Benchmark Electronics Reduces Defect Rates through Process Improvement Services
Since 1974, Turtle Mountain Corporation (TMC) has provided award-winning contract electronics manufacturing services to leading commercial and electronics manufacturers internationally. With annual sales of $45 million and 375 employees, TMC is ranked in the top 86 electronic manufacturing service providers in the world. Located in America's heartland, Dunseith, N.D., this company with a "can-do" attitude produces low to medium volume products up to 100,000 units per year. Its high mix products include pin-in-hole and surface mount parts, often on both sides of the printed circuit board. Customers acknowledge TMC's quality performance. In 1996, the company received its ISO 9002 registration. Plus, semi-annual ISO audits by Underwriters Laboratories confirm TMC continually works on improving its internal process, while striving to be the best in its business.
High Defect Rates
TMC, long known in the electronics industry as a supplier of high quality electronic components, discovered a huge business growth spurt in 2001 that caused serious performance issues. For the first time, TMC was having problems with quality and on-time shipping. Prior to the spike, TMC had a defect rate of less than 2,000 parts per million (ppm). The defect rate had since peaked at 60,000 ppm.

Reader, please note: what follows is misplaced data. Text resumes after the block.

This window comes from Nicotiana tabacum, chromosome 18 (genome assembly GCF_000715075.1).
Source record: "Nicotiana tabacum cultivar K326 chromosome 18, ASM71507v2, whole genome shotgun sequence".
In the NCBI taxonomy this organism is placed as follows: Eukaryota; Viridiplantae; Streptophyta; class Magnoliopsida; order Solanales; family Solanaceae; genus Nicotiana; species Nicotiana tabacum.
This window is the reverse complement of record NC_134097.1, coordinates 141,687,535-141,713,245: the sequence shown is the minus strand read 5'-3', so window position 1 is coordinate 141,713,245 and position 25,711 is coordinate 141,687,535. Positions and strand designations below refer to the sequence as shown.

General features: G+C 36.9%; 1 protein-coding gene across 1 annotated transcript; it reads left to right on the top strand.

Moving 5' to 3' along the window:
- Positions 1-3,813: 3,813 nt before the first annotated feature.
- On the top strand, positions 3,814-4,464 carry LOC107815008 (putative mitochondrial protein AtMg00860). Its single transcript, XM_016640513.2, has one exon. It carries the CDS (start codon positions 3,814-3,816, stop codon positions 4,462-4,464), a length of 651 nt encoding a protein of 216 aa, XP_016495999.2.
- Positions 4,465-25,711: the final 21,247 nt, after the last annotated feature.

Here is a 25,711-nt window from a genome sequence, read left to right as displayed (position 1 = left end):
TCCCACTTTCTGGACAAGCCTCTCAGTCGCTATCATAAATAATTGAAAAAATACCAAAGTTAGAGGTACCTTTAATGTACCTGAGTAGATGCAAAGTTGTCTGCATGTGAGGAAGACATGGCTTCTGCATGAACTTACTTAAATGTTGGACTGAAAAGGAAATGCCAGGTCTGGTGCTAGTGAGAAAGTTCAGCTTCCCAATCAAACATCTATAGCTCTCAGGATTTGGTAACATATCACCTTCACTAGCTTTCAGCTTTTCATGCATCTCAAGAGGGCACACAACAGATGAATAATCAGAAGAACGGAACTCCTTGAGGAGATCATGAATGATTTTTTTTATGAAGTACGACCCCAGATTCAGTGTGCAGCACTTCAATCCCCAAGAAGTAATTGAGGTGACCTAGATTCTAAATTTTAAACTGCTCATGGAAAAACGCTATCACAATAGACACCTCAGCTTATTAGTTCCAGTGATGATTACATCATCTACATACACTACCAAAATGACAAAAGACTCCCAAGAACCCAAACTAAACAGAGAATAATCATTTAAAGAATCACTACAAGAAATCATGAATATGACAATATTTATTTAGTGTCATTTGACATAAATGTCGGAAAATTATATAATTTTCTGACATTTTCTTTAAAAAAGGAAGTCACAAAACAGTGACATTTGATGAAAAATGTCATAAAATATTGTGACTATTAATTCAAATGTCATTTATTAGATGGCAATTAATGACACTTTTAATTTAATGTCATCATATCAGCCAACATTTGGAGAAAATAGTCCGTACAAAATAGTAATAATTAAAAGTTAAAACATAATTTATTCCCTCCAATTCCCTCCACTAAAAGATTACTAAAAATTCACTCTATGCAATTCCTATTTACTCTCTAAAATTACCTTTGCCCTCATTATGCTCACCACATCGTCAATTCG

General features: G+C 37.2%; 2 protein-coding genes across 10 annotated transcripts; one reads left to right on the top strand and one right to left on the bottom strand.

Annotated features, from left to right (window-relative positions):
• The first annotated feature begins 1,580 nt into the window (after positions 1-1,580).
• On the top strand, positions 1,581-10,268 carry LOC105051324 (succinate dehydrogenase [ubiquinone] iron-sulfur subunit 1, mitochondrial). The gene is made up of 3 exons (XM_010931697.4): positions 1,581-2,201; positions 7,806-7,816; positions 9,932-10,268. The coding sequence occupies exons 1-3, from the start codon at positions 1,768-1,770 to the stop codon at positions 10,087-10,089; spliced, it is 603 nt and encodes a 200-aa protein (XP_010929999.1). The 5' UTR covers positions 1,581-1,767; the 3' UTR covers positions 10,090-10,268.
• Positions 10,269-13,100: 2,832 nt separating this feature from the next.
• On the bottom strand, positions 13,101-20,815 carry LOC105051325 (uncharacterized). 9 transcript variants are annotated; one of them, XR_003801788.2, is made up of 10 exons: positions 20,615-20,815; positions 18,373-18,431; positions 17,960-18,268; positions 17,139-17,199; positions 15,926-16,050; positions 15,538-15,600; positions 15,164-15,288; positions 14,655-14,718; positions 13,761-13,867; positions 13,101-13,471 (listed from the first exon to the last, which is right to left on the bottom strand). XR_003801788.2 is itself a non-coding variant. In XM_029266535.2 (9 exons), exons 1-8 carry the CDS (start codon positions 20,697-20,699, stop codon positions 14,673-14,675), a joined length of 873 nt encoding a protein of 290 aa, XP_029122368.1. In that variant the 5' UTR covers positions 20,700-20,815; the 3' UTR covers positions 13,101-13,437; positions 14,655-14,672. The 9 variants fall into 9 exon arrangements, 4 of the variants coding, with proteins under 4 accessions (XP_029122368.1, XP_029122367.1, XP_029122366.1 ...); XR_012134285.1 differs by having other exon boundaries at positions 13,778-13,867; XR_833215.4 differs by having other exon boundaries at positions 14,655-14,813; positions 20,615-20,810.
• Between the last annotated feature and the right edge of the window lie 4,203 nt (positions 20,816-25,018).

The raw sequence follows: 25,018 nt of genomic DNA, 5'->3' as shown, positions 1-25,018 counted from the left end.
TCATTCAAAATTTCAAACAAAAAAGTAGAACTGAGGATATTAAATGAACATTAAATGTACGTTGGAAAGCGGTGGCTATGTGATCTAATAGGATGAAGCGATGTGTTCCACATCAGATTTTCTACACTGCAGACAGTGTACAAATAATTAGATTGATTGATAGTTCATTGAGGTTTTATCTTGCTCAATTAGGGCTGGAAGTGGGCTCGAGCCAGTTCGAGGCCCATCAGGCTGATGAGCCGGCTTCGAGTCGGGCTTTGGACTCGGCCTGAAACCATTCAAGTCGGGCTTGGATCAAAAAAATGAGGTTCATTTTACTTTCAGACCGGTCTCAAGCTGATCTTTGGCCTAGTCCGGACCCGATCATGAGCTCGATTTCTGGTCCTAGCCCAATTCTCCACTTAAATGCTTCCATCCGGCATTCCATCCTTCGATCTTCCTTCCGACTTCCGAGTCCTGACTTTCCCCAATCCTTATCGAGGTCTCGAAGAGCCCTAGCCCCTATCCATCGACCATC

Lean Tools, Plant Layout, Value Stream Mapping
Jodie Mjoen, whose title is now Six Sigma Black Belt and Product and Process Quality Engineer, attended a Lean 101 workshop hosted by Impact Dakota in Minot, N.D., in June 2001. TMC Executive Director Bob Wilmot said Jodie came back excited about what he had heard. Jodie wanted to get the training onsite and have more people being involved. Bob welcomed the idea. TMC hosted twelve sessions of Impact Dakota Lean manufacturing training which involved 253 employees. Lean Manufacturing is a systematic approach to identifying and eliminating waste through continuous improvement. Six Sigma is a business and operational management system that emphasizes quality improvement applications to eliminate defects before they occur. They also became knowledgeable on Value Stream Mapping and realized the TMC plant was very inefficient. The first training session was held in October 2001. In April 2002, TMC began working diligently to incorporate the Lean concepts. By August 2002, the first equipment and plant layout changes were complete. Instead of having manufacturing groups that each handled a part of the end products, cells were formed. Today, each cell has ownership and they are able to see the product through from beginning to end.
Significant Reducation in Defects
- Reduced defect rate from 60,000 parts per million (ppm) to less than 2,000 ppm.